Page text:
5. ^ a b c Phil O'Reilly (May 29, 1963). "Weary Killer Buddy Austin Wins Canadian Mat Title". Ottawa Journal (via Newspapers.com). Ottawa, Ontario. p. 12. Retrieved March 4, 2017. Spattered with blood and barely able to maintain perpendicular position, an ex-Navy man from the U.S. won the vacant Canadian professional heavyweight wrestling championship Tuesday night at the Coliseum. Killer Buddy Austin, a man who give no quarter and expects none, was to say the least, a physically weary individual when promoter Howard Darwin stepped into the ring to present him with the championship belt and the key to a new Chrysler car...Ottawa has been a successful stop for Austin. Going into last night's tourney he has 11 straight wins here. Last night he won another four. And 90 per cent of the wins have come as a result or his deadly Indian death lock.
  6. ^ "Champion Holds On To Crown". Mansfield News Journal (via Newspapers.com). Mansfield, Ohio: Gannett Company. January 8, 1959. p. 36. Retrieved March 4, 2017. A Rogers-invented "figure four grapevine" forced Austin to 'give' in 14:20, and the Golden Gladiator was in so much pain he was unable to continue his bid for the title.
  7. ^ "Nichols Wins Pro Wrestle". Mansfield News Journal (via Newspapers.com). Mansfield, Ohio: Gannett Company. April 2, 1959. p. 26. Archived from the original on March 7, 2017. Retrieved March 4, 2017. Nichols used an octopus hold to stop Buddy Austin in 11:50 but the self-styled Golden Gladiator evened up things.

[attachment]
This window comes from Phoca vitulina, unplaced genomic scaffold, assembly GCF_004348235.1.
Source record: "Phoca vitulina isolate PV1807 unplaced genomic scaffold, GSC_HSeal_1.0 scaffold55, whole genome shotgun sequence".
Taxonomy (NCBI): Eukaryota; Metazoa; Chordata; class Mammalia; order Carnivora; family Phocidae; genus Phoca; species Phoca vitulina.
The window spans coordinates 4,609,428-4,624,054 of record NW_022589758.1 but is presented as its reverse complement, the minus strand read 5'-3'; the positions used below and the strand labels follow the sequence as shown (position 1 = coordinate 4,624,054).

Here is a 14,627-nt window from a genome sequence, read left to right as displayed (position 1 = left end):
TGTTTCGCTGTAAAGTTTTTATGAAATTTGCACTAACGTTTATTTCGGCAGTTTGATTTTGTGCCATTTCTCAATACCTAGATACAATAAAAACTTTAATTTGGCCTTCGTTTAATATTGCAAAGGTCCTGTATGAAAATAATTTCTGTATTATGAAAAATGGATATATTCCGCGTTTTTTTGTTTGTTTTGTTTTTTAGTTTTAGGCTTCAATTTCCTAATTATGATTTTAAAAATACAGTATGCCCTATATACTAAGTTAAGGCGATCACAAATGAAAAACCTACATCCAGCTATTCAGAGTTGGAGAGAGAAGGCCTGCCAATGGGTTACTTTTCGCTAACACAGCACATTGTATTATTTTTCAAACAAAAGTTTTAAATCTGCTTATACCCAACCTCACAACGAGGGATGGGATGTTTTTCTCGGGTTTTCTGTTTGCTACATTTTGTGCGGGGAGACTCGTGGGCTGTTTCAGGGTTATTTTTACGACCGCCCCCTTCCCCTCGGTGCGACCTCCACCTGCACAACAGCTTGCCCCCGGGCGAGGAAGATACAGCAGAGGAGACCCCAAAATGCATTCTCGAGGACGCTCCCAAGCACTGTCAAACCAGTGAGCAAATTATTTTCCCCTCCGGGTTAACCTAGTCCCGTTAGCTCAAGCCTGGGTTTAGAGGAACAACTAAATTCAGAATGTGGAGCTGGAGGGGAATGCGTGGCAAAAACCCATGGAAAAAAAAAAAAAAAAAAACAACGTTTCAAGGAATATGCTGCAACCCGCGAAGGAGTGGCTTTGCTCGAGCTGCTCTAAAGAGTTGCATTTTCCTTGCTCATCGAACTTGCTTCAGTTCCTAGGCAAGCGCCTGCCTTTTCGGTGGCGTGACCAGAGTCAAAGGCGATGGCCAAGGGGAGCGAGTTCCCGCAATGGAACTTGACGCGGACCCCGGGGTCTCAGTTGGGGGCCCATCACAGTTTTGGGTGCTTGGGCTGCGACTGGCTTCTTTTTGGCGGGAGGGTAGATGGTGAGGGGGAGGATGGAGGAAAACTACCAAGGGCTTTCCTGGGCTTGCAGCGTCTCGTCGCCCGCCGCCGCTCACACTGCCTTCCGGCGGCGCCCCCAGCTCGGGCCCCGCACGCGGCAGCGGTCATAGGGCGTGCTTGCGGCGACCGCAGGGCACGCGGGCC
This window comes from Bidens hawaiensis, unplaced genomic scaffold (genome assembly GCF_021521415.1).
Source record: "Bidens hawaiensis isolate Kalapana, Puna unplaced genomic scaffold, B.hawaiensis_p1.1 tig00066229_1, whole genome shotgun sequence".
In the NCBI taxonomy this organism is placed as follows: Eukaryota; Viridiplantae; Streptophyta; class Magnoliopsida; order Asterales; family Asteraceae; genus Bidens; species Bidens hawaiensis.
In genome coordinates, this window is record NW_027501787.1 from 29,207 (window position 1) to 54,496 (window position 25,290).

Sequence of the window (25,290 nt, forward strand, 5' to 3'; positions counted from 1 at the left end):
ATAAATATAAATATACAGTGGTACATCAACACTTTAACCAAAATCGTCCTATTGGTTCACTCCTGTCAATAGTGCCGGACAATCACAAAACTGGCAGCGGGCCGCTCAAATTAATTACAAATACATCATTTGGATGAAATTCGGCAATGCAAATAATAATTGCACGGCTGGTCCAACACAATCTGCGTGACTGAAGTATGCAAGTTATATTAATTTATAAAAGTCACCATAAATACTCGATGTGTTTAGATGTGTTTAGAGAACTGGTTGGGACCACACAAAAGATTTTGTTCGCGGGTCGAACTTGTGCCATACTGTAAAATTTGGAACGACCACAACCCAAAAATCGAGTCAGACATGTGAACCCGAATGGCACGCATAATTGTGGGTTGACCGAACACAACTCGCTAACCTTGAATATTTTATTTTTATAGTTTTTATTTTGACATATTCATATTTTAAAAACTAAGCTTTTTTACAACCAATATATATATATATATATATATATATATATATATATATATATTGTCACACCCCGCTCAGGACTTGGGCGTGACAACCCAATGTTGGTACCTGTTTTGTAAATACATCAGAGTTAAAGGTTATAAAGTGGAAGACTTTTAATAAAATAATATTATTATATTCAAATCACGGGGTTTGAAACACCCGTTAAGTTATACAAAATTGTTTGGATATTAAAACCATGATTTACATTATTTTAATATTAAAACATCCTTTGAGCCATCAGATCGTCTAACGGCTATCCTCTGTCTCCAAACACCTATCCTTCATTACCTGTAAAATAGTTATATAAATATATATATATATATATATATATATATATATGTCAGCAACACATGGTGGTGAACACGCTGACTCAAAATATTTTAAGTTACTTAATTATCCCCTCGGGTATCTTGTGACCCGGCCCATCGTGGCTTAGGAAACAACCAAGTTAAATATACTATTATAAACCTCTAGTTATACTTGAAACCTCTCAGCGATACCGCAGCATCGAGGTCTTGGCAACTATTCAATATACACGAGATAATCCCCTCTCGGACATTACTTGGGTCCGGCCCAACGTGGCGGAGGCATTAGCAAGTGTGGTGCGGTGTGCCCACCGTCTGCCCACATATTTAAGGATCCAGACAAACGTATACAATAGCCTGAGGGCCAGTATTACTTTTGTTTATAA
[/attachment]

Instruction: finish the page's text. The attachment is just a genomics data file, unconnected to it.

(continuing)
8. ^ a b Harley Race; Gerry Tritz (January 2004). King of the Ring: The Harley Race Story. Sports Publishing LLC. p. 62. ISBN 978-1-58261-818-0.
  9. ^ Joe Miller (December 11, 2002). "Truth or Derek". The Riverfront Times. Retrieved March 4, 2017. Karras started young Harley on his county-fair circuit; they'd roam the back roads of Missouri, Kansas, Iowa and Nebraska, set up a ring and take on all comers...A few of Karras' top wrestlers – namely 'Killer' Buddy Austin and Ray Gordon – became Race's mentors.
  10. ^ a b Royal Duncan; Gary Will (2006). "Central States Tag Team Title". Wrestling Title Histories (4th ed.). Archeus Communications. ISBN 0-9698161-5-4.
  11. ^ a b c d e f g h i j k l m n o p q r "Buddy Austin – Titles". Cagematch.de. Retrieved March 3, 2017.
  12. ^ a b "Austin, Brower Win Wrestling Features". Ottawa Journal (via Newspapers.com). Ottawa, Ontario. June 5, 1963. p. 13. Retrieved March 4, 2017. Killer Buddy Austin made his first defence of the Canadian heavyweight wrestling title.